Sherlock Holmes – The Musical

It has to be said that I rarely go to the theatre. That’s “rarely”, as in twice in the past six years (and that was to “‘Allo ‘Allo” and a university charity show). However, when a friend of mine got tickets for a preview of “Sherlock Holmes – the Musical” at the Cambridge Theatre in London, I thought it might be fun to go along, not least becasue at a cost of 2.50, I had nothing to lose. To me, ‘musical’ is inexorably linked to things like “Chitty Chitty Bang Bang” so I wasn’t expecting too much – I must admit that I enjoyed myself more than I though I would.

It stars Ron Moody, famous for playing Fagin in “Oliver!”, as the great detective and starts just after his battle with Professor Moriarty at the Reichenbach Falls. He returns to London, where Bella, the Professor’s daughter, has worked out a fiendish plan to incriminate Sherlock Holmes in a ‘orrible murder. This, basically, is the plot. Around this are arranged about 20 musical bits and a few standard Holmes jokes – the disguises, the displays of deductive power etc. Not an awful lot to go on, especially when the music is not the sort I’d normally listen to.

On the plus side, we have the atmosphere of the theatre. It’s like the difference between watching live football and a match on the telly – I can’t be any more explicit than that. Ron Moody is quite excellent as Sherlock, showing real stage presence; most of the other actors are also good. The sets were impressive and the scenery changes extremely slick and a lot less noticeable than this cinefreak expected. Even the songs were ok, as long as there was an accompanying dance routine or something else interesting – when it was just one singer standing in the centre of the stage, it wasn’t too exciting.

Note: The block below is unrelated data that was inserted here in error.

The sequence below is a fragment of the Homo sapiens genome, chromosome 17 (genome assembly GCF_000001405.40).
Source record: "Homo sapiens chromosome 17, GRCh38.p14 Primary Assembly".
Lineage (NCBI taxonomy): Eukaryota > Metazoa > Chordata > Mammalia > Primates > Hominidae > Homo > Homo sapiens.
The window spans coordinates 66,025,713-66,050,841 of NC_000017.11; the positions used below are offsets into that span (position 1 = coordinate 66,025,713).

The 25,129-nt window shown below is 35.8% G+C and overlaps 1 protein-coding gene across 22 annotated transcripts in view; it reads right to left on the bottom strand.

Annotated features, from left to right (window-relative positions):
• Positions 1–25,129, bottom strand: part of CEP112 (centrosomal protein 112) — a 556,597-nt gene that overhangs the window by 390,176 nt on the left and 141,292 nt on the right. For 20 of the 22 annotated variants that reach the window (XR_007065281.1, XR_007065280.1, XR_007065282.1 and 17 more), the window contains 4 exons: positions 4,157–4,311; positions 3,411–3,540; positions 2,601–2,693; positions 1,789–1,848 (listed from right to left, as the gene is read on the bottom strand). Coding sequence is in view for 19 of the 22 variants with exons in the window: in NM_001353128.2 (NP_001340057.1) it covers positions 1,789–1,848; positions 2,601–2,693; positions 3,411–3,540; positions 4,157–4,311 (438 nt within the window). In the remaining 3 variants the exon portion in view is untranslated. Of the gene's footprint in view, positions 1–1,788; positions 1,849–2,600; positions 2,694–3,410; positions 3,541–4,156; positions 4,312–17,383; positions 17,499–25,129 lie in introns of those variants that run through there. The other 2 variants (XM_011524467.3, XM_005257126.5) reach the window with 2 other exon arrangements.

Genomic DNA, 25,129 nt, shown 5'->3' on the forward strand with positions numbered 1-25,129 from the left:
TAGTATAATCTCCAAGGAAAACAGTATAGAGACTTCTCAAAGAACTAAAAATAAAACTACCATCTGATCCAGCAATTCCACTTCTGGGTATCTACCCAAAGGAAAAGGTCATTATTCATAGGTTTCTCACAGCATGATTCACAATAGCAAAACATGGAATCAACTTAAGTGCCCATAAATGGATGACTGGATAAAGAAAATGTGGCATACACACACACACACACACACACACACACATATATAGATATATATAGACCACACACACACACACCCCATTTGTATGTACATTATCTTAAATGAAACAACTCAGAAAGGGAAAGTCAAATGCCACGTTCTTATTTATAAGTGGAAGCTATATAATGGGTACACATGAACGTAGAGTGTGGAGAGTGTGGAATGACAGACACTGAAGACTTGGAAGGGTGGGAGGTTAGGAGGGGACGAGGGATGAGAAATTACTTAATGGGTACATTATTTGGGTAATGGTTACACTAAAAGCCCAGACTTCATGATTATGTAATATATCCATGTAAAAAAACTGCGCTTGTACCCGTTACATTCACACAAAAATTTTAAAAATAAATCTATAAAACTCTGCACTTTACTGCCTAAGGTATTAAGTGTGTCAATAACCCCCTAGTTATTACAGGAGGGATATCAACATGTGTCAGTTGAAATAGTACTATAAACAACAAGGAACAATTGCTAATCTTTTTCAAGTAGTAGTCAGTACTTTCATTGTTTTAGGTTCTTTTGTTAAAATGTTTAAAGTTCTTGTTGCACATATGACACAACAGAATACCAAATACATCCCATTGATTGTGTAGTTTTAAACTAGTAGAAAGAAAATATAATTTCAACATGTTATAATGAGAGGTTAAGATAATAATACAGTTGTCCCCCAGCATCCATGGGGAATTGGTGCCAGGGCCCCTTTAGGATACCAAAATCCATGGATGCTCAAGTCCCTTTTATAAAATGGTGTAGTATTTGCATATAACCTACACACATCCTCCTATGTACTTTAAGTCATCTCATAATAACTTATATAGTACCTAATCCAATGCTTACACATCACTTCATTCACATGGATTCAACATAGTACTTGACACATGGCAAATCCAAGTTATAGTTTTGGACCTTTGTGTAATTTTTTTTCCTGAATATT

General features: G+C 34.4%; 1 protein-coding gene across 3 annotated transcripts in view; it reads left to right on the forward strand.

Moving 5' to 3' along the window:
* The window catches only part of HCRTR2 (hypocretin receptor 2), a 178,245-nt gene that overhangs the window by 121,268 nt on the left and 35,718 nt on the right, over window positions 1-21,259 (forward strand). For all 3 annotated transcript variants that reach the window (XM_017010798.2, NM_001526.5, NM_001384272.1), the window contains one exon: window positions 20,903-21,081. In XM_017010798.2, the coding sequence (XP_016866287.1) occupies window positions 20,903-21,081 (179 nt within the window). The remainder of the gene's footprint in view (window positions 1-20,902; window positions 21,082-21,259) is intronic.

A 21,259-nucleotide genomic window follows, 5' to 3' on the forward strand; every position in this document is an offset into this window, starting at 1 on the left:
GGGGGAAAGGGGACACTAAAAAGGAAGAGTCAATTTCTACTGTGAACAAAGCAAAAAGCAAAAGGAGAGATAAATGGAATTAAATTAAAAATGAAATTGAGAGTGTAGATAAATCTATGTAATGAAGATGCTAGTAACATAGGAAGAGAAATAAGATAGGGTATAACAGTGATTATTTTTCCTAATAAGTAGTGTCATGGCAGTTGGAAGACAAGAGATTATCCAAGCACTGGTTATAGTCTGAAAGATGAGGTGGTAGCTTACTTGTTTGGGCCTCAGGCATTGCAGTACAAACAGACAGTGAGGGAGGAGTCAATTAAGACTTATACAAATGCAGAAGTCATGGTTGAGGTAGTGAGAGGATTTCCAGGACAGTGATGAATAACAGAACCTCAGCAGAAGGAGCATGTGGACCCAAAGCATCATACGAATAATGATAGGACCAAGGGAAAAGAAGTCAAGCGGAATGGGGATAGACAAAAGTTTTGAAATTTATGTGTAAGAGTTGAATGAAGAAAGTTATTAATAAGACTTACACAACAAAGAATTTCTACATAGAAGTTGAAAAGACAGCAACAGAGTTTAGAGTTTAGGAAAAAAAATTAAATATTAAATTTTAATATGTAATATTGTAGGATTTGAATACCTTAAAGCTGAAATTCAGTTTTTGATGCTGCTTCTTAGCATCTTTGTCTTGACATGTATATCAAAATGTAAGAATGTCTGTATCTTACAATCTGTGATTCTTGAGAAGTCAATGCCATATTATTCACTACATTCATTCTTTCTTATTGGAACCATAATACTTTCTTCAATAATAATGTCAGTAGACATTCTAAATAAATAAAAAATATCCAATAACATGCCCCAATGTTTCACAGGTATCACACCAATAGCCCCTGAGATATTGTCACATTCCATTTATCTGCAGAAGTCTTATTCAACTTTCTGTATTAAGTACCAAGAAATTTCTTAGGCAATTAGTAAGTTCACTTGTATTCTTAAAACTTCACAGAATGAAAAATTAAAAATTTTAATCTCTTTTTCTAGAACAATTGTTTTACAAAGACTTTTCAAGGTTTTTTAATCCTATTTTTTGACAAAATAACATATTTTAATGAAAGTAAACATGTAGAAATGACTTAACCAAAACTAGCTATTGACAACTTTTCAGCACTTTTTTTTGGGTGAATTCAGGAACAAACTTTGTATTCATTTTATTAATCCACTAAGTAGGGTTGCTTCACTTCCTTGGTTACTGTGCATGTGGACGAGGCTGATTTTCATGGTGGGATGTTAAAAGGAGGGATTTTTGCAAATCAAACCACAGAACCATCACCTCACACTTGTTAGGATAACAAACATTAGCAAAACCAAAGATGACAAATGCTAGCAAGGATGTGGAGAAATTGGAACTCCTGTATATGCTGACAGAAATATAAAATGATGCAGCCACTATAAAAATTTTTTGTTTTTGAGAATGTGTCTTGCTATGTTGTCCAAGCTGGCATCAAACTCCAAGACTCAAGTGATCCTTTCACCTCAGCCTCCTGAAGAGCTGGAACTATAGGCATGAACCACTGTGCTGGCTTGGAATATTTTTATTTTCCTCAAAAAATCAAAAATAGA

The first half was noticeably better, probably thanks to the lower musical content, and a couple of scenes were well up to anything I’ve seen recently in a movie – the murder especially chilled the blood. Things did get a little dull in the second half, which was mostly songs, and ones we’d heard before too – it seemed noticeably shorter, though since the whole thing came in at about 2 1/2 hours including the interval, this is no bad thing.

Criticisms? I’m a very amateur theatregoer and can’t compare it with anything in order to say how good or bad it is. However, Liz Robertson seemed ill at ease when acting compared to the easy manner of Ron Moody and after a while, the continual cheerful Cockney chirpiness (rhyming slang, etc) begins to grate – perhaps the show is aimed at the coming summer tourist market. Nevertheless, I had a very entertaining evening for my 2.50 at this trash musical – whether it’s worth paying eight to twenty pounds for a ‘real’ seat, I’m not so sure.